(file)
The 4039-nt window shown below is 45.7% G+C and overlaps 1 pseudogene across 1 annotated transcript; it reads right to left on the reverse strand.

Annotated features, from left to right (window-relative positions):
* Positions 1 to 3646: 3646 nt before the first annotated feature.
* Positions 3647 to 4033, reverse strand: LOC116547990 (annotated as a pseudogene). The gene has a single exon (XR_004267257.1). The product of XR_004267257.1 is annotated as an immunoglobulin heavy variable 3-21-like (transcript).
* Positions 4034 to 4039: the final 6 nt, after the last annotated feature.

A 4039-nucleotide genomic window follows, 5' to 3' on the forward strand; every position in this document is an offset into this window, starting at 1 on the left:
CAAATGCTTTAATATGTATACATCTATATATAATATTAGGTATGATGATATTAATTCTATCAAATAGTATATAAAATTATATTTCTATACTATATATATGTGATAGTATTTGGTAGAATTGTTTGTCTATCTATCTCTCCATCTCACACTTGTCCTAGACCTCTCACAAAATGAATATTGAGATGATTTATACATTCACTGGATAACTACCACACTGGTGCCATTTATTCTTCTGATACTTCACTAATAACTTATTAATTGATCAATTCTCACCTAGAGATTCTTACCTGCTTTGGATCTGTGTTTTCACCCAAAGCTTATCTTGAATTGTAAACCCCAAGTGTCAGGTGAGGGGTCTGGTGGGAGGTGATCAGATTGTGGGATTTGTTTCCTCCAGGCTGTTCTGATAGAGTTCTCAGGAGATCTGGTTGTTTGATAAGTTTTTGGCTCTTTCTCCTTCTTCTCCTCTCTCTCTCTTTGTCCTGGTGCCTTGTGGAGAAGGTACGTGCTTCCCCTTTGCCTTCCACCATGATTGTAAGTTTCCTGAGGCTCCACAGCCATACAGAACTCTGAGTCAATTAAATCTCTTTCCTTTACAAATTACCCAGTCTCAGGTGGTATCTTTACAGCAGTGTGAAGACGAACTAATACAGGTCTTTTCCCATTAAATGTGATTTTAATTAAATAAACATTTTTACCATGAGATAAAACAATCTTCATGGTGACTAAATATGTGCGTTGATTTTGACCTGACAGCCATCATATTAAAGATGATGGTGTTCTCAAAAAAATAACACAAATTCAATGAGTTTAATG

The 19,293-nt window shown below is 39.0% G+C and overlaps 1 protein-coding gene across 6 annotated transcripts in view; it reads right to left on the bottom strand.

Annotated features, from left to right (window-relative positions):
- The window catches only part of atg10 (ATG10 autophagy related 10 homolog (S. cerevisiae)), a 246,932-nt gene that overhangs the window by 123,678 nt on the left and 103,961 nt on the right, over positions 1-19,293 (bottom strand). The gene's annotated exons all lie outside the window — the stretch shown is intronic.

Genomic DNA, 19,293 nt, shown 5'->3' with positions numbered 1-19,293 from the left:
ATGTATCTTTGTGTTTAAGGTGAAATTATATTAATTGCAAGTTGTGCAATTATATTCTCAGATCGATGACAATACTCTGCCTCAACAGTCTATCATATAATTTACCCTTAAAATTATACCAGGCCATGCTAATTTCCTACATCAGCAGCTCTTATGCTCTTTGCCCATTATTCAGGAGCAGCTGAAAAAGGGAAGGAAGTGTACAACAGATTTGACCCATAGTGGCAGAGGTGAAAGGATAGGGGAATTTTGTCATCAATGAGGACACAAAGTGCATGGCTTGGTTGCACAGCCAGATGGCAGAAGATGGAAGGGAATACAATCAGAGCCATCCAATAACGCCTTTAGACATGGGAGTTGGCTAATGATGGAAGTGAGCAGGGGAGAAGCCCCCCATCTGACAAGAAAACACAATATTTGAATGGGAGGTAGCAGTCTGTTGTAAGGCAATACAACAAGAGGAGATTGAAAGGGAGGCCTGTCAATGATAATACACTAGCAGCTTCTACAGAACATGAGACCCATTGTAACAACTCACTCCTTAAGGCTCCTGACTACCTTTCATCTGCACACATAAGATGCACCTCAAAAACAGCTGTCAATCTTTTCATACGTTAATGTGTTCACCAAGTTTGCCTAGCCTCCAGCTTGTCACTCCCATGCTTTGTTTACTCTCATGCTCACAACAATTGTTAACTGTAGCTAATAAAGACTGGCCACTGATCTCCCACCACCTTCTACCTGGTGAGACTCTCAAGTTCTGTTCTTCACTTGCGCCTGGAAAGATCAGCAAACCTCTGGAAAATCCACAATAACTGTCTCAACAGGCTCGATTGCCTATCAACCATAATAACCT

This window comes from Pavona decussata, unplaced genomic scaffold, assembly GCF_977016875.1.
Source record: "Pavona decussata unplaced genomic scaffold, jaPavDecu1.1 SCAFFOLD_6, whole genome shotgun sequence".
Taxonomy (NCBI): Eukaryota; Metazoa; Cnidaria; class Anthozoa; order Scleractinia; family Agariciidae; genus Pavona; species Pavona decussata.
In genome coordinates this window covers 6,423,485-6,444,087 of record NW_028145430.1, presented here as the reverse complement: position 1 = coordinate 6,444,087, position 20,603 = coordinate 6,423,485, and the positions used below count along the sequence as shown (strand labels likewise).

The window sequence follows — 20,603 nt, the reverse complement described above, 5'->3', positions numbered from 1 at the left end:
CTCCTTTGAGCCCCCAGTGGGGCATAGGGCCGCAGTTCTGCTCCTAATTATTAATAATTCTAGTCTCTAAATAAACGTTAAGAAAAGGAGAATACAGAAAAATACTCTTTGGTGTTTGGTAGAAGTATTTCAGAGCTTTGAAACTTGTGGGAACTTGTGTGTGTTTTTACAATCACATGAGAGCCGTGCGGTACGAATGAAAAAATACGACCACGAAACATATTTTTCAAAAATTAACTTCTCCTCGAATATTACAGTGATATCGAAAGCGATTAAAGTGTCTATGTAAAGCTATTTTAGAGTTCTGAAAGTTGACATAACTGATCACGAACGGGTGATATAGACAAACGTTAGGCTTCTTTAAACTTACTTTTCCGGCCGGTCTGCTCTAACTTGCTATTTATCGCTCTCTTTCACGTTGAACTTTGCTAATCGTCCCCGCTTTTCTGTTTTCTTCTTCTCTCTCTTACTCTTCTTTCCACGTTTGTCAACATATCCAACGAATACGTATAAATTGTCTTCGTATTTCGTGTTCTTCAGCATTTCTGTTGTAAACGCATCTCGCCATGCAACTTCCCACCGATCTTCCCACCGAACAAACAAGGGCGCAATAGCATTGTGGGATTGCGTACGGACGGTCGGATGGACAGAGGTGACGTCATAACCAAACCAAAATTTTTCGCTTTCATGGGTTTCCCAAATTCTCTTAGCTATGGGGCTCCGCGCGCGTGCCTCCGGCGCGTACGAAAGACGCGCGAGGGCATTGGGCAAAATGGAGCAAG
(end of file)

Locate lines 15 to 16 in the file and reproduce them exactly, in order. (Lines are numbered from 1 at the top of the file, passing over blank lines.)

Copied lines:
Taxonomy (NCBI): Eukaryota; Metazoa; Cnidaria; class Anthozoa; order Scleractinia; family Agariciidae; genus Pavona; species Pavona decussata.
In genome coordinates this window covers 6,423,485-6,444,087 of record NW_028145430.1, presented here as the reverse complement: position 1 = coordinate 6,444,087, position 20,603 = coordinate 6,423,485, and the positions used below count along the sequence as shown (strand labels likewise).